The tendon on the inner side of the elbow is the Flexor Tendon. This is major attachment for the muscles in the forearm and wrist that power wrist and finger bending (“flexion”) and rotation of the hand into a palm down position (“pronation”). These muscles are clearly important in throwing a ball, from gripping the ball to putting spin on a breaking pitch. With frequent throwing, this tendon can become overloaded. This leads to inflammation of the tendon (“tendonitis”) and sometimes degeneration of the tendon. In more chronic or severe cases, the tendon may partially tear little by little. Rarely, the tendon may tear completely. Fortunately, most of the time these flexor tendon injuries will respond well to rest and time, but sometimes they don’t. In that case, surgery to remove degenerated tendon tissue and repair of the tendon is necessary. Though infrequently needed, the results are good, and the recovery is much faster than after UCL reconstruction.
Flexor Tendon MRIs
Figure 1— Inner side of the elbow before the incision is made. The flexor tendon is drawn at its attachment to the humerus (arm bone).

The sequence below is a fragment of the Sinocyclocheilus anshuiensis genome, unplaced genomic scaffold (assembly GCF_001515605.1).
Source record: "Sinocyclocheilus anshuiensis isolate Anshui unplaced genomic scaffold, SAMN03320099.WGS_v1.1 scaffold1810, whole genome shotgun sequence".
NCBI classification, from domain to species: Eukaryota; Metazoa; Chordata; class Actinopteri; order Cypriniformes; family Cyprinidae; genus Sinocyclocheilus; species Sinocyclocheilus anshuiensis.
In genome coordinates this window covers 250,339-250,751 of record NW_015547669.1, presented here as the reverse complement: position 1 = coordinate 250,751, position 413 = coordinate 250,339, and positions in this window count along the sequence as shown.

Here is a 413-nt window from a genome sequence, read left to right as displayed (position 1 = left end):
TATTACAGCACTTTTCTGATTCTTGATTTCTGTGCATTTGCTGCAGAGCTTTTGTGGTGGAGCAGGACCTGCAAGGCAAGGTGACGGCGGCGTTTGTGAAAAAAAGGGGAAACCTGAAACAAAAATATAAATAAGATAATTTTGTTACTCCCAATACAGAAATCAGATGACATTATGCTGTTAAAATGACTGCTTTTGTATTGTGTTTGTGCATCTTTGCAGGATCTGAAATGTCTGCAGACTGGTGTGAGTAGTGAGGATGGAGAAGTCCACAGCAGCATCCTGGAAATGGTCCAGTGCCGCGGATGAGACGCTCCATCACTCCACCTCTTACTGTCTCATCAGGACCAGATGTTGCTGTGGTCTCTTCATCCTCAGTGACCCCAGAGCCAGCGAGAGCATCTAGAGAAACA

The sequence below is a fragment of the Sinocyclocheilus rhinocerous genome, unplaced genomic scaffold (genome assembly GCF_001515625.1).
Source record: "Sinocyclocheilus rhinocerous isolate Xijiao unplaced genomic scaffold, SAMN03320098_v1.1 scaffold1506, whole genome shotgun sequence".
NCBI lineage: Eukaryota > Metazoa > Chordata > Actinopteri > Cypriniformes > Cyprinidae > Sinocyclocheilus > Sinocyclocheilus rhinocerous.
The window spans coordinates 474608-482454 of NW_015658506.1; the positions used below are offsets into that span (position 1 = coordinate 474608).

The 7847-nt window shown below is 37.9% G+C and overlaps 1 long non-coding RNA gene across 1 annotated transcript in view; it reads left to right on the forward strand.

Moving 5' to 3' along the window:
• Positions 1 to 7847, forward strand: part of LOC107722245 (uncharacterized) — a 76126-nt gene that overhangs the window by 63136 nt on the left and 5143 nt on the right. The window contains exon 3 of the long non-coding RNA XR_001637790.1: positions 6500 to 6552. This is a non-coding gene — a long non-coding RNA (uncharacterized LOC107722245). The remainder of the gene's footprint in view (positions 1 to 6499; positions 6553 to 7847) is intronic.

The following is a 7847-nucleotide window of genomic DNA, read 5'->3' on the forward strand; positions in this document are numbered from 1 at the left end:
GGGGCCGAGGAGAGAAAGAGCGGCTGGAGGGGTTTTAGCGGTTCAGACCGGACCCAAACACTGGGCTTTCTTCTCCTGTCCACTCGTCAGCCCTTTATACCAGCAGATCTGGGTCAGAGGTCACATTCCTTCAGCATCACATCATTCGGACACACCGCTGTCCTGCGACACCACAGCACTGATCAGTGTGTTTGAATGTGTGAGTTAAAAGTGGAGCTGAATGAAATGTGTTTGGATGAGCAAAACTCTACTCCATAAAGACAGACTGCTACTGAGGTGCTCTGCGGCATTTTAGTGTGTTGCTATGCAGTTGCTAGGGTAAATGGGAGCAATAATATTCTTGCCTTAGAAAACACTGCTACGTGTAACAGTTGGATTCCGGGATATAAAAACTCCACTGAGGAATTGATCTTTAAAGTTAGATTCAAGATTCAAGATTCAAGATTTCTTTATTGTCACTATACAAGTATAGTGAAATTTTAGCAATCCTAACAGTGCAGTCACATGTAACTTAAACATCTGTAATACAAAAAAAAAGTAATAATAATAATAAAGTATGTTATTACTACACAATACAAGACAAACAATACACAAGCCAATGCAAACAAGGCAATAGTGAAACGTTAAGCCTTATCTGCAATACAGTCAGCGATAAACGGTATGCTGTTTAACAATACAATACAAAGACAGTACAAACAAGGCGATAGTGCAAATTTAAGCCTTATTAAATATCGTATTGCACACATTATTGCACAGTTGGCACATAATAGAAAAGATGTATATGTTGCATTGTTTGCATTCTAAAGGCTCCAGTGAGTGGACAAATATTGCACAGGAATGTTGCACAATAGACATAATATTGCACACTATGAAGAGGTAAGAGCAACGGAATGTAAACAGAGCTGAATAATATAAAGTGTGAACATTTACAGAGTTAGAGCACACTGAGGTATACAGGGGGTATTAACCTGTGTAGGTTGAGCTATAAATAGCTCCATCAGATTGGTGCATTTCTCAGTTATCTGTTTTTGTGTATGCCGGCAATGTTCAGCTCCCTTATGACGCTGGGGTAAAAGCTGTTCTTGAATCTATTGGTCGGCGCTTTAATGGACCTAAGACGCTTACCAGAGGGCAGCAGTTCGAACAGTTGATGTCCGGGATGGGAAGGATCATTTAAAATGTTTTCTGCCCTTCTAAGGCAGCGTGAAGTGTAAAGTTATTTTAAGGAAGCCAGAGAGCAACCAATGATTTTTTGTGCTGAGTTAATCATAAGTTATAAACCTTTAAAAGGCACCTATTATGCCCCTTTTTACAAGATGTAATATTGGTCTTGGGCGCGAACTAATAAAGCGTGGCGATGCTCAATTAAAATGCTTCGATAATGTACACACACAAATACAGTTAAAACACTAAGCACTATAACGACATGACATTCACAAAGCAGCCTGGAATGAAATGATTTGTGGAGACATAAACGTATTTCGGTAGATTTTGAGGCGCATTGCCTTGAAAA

Figure 2 — An incision through the skin, where the flexor tendon is the white sheet/cord of tissue in the center of the incision.
Figure 3 — The incision is through the flexor tendon itself. The white shiny tissue is the healthy tissue, while the grayish-brown tissue with a gelatinous texture is the degenerative scar tissue accumulating where the tendon had partially torn. This is the source of the pain.
Figure 4 – After the degenerative tissue is removed there is a defect or gap in the tendon where the scar tissue used to be. This is the hollow area in the center of the tendon in this picture. The yellow area is the medial epicondyle of the humerus (the bump of bone on the inner side of the elbow). This is where I will reattach the flexor tendon during the repair portion of the operation.
Figure 5 – This is the tissue that was removed from the tendon.
Figure 6 – I have now repaired the tendon by reattaching it to the bone and reinforcing the damaged area. The remaining part of the tendon is closed with sutures.
After this sort of surgery the athlete can usually resume throwing by three months post-op and gradually progress to full activities. Typically within 5 – 6 months the pitcher will be back on the mound.